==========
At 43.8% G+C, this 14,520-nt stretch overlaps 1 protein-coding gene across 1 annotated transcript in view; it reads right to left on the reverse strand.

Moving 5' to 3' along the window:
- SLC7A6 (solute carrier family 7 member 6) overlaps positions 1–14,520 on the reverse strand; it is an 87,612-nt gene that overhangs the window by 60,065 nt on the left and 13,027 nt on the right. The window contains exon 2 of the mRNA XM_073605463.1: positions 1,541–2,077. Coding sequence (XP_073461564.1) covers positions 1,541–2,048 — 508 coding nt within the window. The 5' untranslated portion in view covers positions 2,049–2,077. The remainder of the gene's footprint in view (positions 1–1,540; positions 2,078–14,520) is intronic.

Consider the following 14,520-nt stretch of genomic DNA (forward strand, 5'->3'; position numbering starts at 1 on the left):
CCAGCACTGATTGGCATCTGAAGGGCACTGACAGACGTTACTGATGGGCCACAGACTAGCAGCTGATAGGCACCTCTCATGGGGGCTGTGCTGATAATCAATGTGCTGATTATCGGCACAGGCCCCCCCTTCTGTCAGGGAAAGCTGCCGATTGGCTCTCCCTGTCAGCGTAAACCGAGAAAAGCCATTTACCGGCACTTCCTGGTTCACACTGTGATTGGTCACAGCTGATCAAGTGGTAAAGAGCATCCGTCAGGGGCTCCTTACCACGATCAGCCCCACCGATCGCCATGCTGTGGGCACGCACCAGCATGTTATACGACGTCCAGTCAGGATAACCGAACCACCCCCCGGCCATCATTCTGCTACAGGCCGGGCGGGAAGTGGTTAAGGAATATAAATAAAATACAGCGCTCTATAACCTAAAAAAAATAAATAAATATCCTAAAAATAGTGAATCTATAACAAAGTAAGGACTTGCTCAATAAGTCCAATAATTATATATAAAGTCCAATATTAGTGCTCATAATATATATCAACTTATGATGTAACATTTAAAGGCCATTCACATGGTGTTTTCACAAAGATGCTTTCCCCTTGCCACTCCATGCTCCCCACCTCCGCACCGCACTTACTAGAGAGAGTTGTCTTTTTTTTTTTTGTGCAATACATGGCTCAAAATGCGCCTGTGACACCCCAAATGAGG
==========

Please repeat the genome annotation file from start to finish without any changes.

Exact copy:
At 43.8% G+C, this 14,520-nt stretch overlaps 1 protein-coding gene across 1 annotated transcript in view; it reads right to left on the reverse strand.

Moving 5' to 3' along the window:
- SLC7A6 (solute carrier family 7 member 6) overlaps positions 1–14,520 on the reverse strand; it is an 87,612-nt gene that overhangs the window by 60,065 nt on the left and 13,027 nt on the right. The window contains exon 2 of the mRNA XM_073605463.1: positions 1,541–2,077. Coding sequence (XP_073461564.1) covers positions 1,541–2,048 — 508 coding nt within the window. The 5' untranslated portion in view covers positions 2,049–2,077. The remainder of the gene's footprint in view (positions 1–1,540; positions 2,078–14,520) is intronic.

Consider the following 14,520-nt stretch of genomic DNA (forward strand, 5'->3'; position numbering starts at 1 on the left):
CCAGCACTGATTGGCATCTGAAGGGCACTGACAGACGTTACTGATGGGCCACAGACTAGCAGCTGATAGGCACCTCTCATGGGGGCTGTGCTGATAATCAATGTGCTGATTATCGGCACAGGCCCCCCCTTCTGTCAGGGAAAGCTGCCGATTGGCTCTCCCTGTCAGCGTAAACCGAGAAAAGCCATTTACCGGCACTTCCTGGTTCACACTGTGATTGGTCACAGCTGATCAAGTGGTAAAGAGCATCCGTCAGGGGCTCCTTACCACGATCAGCCCCACCGATCGCCATGCTGTGGGCACGCACCAGCATGTTATACGACGTCCAGTCAGGATAACCGAACCACCCCCCGGCCATCATTCTGCTACAGGCCGGGCGGGAAGTGGTTAAGGAATATAAATAAAATACAGCGCTCTATAACCTAAAAAAAATAAATAAATATCCTAAAAATAGTGAATCTATAACAAAGTAAGGACTTGCTCAATAAGTCCAATAATTATATATAAAGTCCAATATTAGTGCTCATAATATATATCAACTTATGATGTAACATTTAAAGGCCATTCACATGGTGTTTTCACAAAGATGCTTTCCCCTTGCCACTCCATGCTCCCCACCTCCGCACCGCACTTACTAGAGAGAGTTGTCTTTTTTTTTTTTGTGCAATACATGGCTCAAAATGCGCCTGTGACACCCCAAATGAGG